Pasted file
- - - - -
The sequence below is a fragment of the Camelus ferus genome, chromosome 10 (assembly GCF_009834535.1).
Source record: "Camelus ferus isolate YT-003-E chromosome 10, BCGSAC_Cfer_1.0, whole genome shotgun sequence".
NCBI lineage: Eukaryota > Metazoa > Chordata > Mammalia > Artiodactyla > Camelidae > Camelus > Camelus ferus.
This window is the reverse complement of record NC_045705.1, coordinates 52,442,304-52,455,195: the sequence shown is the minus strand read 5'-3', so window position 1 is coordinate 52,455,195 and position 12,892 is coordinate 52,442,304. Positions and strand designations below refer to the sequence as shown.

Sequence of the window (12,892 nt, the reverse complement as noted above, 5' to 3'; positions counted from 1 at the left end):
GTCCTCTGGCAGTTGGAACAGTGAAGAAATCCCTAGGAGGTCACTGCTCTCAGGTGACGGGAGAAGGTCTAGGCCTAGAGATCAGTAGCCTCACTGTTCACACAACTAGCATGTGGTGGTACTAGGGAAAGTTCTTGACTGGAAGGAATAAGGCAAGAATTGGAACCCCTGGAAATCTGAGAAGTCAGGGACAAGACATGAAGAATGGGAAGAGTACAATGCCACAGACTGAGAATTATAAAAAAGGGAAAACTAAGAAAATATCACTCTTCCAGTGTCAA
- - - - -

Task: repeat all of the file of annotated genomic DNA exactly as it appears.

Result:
The sequence below is a fragment of the Camelus ferus genome, chromosome 10 (assembly GCF_009834535.1).
Source record: "Camelus ferus isolate YT-003-E chromosome 10, BCGSAC_Cfer_1.0, whole genome shotgun sequence".
NCBI lineage: Eukaryota > Metazoa > Chordata > Mammalia > Artiodactyla > Camelidae > Camelus > Camelus ferus.
This window is the reverse complement of record NC_045705.1, coordinates 52,442,304-52,455,195: the sequence shown is the minus strand read 5'-3', so window position 1 is coordinate 52,455,195 and position 12,892 is coordinate 52,442,304. Positions and strand designations below refer to the sequence as shown.

Sequence of the window (12,892 nt, the reverse complement as noted above, 5' to 3'; positions counted from 1 at the left end):
GTCCTCTGGCAGTTGGAACAGTGAAGAAATCCCTAGGAGGTCACTGCTCTCAGGTGACGGGAGAAGGTCTAGGCCTAGAGATCAGTAGCCTCACTGTTCACACAACTAGCATGTGGTGGTACTAGGGAAAGTTCTTGACTGGAAGGAATAAGGCAAGAATTGGAACCCCTGGAAATCTGAGAAGTCAGGGACAAGACATGAAGAATGGGAAGAGTACAATGCCACAGACTGAGAATTATAAAAAAGGGAAAACTAAGAAAATATCACTCTTCCAGTGTCAA